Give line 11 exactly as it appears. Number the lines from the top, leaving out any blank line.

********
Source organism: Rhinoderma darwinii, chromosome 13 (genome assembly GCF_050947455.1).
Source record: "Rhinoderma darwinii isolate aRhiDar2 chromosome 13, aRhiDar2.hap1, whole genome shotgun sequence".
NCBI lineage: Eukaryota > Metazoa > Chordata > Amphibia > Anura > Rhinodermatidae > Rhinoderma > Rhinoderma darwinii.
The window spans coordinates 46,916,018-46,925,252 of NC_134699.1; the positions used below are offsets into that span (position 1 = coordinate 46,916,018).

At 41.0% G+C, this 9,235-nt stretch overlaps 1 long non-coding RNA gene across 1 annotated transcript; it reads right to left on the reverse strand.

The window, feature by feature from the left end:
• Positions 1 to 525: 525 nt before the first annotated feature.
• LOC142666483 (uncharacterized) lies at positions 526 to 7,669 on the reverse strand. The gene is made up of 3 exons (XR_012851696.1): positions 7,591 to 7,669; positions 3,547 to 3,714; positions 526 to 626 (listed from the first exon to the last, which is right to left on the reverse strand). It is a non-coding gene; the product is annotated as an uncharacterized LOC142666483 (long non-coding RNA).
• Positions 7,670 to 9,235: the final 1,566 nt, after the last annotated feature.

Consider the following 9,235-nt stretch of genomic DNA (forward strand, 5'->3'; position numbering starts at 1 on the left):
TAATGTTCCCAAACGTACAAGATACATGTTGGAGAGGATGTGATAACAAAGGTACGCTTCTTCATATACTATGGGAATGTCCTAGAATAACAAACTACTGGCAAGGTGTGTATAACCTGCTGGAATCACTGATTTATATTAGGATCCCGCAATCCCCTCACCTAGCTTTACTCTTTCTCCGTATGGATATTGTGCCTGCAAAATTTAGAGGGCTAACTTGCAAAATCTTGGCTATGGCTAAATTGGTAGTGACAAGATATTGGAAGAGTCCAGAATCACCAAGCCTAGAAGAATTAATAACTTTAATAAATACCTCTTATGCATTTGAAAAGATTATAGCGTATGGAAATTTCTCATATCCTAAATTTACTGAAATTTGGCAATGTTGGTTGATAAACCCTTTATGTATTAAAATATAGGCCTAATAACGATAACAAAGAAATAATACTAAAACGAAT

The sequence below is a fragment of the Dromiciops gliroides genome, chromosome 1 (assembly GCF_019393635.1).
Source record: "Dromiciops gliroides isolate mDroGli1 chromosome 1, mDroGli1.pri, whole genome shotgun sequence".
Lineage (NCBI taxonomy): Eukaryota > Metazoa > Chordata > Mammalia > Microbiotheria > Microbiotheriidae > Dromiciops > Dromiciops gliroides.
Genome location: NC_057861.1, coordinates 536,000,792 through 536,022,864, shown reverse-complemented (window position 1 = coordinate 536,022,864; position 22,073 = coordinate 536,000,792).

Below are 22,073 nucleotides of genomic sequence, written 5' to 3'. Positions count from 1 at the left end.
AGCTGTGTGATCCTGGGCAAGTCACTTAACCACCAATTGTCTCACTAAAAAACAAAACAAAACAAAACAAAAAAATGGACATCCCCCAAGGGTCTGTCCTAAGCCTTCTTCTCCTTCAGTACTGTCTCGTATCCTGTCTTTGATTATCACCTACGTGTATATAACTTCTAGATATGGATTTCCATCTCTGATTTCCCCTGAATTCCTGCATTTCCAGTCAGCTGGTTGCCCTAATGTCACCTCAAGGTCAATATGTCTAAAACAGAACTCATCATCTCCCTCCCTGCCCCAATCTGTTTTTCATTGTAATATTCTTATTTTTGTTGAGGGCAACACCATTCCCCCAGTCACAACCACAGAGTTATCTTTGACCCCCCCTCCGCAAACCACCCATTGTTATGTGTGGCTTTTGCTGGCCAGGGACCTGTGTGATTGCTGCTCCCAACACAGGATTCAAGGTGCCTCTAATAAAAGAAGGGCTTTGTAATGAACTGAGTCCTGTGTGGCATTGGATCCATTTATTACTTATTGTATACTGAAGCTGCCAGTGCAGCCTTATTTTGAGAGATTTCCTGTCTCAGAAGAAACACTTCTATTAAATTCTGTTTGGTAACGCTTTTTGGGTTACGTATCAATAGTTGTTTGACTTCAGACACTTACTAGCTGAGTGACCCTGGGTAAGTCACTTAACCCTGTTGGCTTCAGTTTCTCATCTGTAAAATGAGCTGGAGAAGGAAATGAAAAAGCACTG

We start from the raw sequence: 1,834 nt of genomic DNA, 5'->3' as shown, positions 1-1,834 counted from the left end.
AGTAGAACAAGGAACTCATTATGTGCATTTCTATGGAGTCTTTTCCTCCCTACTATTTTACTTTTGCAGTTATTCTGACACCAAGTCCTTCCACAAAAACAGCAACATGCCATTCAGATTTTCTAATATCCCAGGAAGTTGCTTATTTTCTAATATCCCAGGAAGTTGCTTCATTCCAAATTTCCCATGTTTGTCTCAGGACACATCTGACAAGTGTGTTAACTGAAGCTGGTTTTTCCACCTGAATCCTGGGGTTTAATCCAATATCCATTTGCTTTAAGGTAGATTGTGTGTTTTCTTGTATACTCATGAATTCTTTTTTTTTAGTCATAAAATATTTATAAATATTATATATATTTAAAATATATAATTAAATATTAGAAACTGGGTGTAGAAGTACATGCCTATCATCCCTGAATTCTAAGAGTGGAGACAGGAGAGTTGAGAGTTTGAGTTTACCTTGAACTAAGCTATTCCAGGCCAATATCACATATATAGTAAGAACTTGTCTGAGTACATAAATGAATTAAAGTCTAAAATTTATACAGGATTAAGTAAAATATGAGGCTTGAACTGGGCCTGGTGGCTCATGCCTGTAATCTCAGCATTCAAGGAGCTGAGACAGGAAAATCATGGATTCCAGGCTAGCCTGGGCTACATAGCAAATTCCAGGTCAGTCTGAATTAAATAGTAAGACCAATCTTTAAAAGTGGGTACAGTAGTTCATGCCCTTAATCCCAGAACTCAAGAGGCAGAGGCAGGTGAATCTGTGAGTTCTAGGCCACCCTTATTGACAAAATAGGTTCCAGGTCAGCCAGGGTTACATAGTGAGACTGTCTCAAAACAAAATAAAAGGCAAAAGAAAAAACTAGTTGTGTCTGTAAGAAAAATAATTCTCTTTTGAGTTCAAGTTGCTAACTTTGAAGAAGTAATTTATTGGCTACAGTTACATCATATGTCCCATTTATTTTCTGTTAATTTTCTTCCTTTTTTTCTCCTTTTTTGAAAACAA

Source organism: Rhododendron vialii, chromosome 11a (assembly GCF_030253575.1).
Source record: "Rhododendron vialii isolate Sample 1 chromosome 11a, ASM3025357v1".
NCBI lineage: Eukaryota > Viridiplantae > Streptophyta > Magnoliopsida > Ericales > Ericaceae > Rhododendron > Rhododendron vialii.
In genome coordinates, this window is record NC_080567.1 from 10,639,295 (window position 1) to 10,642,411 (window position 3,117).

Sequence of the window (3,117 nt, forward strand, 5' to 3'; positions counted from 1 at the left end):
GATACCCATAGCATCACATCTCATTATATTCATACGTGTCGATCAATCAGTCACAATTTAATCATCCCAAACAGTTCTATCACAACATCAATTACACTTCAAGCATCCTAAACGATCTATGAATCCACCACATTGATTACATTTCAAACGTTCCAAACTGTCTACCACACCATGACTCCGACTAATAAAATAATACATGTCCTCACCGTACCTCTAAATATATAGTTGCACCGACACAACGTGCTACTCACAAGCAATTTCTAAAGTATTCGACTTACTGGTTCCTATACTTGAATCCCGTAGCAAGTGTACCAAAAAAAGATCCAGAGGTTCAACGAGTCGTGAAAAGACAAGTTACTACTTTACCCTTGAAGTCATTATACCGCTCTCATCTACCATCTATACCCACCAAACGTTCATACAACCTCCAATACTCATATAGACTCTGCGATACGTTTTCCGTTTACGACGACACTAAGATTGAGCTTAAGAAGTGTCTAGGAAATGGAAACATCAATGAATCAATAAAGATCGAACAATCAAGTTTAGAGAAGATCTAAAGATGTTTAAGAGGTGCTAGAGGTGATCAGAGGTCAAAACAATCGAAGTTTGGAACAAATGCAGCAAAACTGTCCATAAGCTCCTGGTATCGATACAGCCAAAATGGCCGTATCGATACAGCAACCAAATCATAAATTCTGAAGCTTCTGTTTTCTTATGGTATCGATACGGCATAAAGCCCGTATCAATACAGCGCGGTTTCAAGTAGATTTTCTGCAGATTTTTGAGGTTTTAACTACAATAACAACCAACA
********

TAATGTTCCCAAACGTACAAGATACATGTTGGAGAGGATGTGATAACAAAGGTACGCTTCTTCATATACTATGGGAATGTCCTAGAATAACAAACTACTGGCAAGGTGTGTATAACCTGCTGGAATCACTGATTTATATTAGGATCCCGCAATCCCCTCACCTAGCTTTACTCTTTCTCCGTATGGATATTGTGCCTGCAAAATTTAGAGGGCTAACTTGCAAAATCTTGGCTATGGCTAAATTGGTAGTGACAAGATATTGGAAGAGTCCAGAATCACCAAGCCTAGAAGAATTAATAACTTTAATAAATACCTCTTATGCATTTGAAAAGATTATAGCGTATGGAAATTTCTCATATCCTAAATTTACTGAAATTTGGCAATGTTGGTTGATAAACCCTTTATGTATTAAAATATAGGCCTAATAACGATAACAAAGAAATAATACTAAAACGAAT